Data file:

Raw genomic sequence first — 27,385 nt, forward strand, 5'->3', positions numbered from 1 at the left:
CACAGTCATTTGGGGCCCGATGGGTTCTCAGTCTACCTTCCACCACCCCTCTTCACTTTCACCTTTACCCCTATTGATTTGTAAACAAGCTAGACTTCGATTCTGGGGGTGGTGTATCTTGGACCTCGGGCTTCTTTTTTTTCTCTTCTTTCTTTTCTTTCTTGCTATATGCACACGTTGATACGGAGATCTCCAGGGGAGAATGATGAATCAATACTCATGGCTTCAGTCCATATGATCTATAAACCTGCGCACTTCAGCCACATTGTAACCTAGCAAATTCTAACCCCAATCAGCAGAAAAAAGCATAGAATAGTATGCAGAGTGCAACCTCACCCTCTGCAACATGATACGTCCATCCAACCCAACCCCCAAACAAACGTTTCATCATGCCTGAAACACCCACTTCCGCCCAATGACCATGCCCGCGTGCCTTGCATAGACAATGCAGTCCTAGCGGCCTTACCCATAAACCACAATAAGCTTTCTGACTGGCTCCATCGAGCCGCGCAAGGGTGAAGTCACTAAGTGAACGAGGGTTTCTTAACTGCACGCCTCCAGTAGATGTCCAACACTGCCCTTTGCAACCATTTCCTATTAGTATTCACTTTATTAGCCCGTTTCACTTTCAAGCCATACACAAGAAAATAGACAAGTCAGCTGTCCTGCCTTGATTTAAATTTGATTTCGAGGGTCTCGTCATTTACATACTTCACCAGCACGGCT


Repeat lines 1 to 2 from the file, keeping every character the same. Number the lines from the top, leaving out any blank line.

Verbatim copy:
Raw genomic sequence first — 27,385 nt, forward strand, 5'->3', positions numbered from 1 at the left:
CACAGTCATTTGGGGCCCGATGGGTTCTCAGTCTACCTTCCACCACCCCTCTTCACTTTCACCTTTACCCCTATTGATTTGTAAACAAGCTAGACTTCGATTCTGGGGGTGGTGTATCTTGGACCTCGGGCTTCTTTTTTTTCTCTTCTTTCTTTTCTTTCTTGCTATATGCACACGTTGATACGGAGATCTCCAGGGGAGAATGATGAATCAATACTCATGGCTTCAGTCCATATGATCTATAAACCTGCGCACTTCAGCCACATTGTAACCTAGCAAATTCTAACCCCAATCAGCAGAAAAAAGCATAGAATAGTATGCAGAGTGCAACCTCACCCTCTGCAACATGATACGTCCATCCAACCCAACCCCCAAACAAACGTTTCATCATGCCTGAAACACCCACTTCCGCCCAATGACCATGCCCGCGTGCCTTGCATAGACAATGCAGTCCTAGCGGCCTTACCCATAAACCACAATAAGCTTTCTGACTGGCTCCATCGAGCCGCGCAAGGGTGAAGTCACTAAGTGAACGAGGGTTTCTTAACTGCACGCCTCCAGTAGATGTCCAACACTGCCCTTTGCAACCATTTCCTATTAGTATTCACTTTATTAGCCCGTTTCACTTTCAAGCCATACACAAGAAAATAGACAAGTCAGCTGTCCTGCCTTGATTTAAATTTGATTTCGAGGGTCTCGTCATTTACATACTTCACCAGCACGGCT